Few people intentionally consider durability when designing a home, but rather rely on experience and market acceptance to make design decisions. This approach to design works best in a stable housing market where architectural preferences and material choices do not change or change very slowly. The housing market, however, tends to be dynamic rather than stable and new materials and preferences influence the market continuously, sometimes in dramatic ways. This dynamic condition also places a responsibility on designers and builders to properly apply their experiences, which are often based on older construction methods and materials, to new materials and design conditions. As a result, it is important to understand why certain practices have been effective (or ineffective) in the past so that they can be properly interpreted and considered in the design a nd construction of modern homes.
This manual titled Durability by Design: A Guide for Residential Builders and Designers is intended to raise the awareness and understanding of building durability as a design consideration in housing. The Guide covers basic concepts of durability and presents recommended practices ¡ª including numerous construction details and design data ¡ª for matters such as moisture management, ultraviolet (UV) protection, insects, decay, corrosion, and natural hazards. Some attention is also given to matters that may be considered serviceability issues related to normal wear-and-tear, aesthetics, or functions not immediately as sociated with durability.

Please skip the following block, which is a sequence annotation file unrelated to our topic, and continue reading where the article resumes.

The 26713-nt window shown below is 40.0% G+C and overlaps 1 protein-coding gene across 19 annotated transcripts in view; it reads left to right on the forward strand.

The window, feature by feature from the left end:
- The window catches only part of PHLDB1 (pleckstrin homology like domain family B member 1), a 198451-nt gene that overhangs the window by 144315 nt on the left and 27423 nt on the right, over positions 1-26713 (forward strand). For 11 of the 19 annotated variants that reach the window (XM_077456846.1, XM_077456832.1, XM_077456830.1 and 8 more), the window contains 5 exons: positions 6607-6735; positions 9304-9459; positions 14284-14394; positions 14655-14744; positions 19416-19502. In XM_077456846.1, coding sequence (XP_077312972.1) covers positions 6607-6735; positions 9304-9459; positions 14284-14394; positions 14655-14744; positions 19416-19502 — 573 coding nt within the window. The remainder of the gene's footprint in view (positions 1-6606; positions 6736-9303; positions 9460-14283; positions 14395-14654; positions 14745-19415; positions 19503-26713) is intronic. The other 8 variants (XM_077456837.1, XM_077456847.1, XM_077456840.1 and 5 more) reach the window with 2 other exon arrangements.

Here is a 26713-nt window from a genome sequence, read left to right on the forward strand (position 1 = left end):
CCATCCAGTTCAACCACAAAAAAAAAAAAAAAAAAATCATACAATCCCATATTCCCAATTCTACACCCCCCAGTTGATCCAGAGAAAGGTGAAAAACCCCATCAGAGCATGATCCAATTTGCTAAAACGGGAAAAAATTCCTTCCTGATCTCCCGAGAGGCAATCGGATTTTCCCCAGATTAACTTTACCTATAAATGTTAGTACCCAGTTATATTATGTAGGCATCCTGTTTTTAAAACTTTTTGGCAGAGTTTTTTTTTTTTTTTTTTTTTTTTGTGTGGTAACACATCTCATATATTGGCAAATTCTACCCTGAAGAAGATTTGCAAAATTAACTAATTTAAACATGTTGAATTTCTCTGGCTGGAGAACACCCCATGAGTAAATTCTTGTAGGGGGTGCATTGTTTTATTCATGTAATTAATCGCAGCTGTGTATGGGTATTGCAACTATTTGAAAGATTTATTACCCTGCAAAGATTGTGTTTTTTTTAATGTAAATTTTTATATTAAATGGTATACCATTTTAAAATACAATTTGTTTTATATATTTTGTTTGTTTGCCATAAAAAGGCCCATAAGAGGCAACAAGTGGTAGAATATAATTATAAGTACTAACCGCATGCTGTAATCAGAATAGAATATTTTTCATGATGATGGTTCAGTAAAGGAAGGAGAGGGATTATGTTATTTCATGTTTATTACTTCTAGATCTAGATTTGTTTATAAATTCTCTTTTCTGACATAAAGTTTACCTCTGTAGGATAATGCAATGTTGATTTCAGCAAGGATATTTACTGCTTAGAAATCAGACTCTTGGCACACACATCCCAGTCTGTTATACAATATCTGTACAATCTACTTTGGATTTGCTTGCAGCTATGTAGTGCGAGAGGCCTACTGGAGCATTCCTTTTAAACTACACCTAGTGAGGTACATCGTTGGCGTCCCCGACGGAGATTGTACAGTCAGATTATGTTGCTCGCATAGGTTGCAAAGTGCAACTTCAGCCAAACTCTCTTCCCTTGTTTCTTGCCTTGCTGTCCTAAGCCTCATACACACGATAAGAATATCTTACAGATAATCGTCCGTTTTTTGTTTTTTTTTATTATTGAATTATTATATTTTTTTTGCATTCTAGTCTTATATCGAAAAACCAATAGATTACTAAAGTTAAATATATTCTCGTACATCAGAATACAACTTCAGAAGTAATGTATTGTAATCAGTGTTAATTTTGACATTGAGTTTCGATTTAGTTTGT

The contents of this Guide will help to preserve and promote "tried-and-true" practices and concepts related to housing durability, and present them in a manner that can be used to cost-effectively design the durable homes of the future.
Lawrence L. Thompson
General Deputy Assistant Secretary for
Policy Development and Research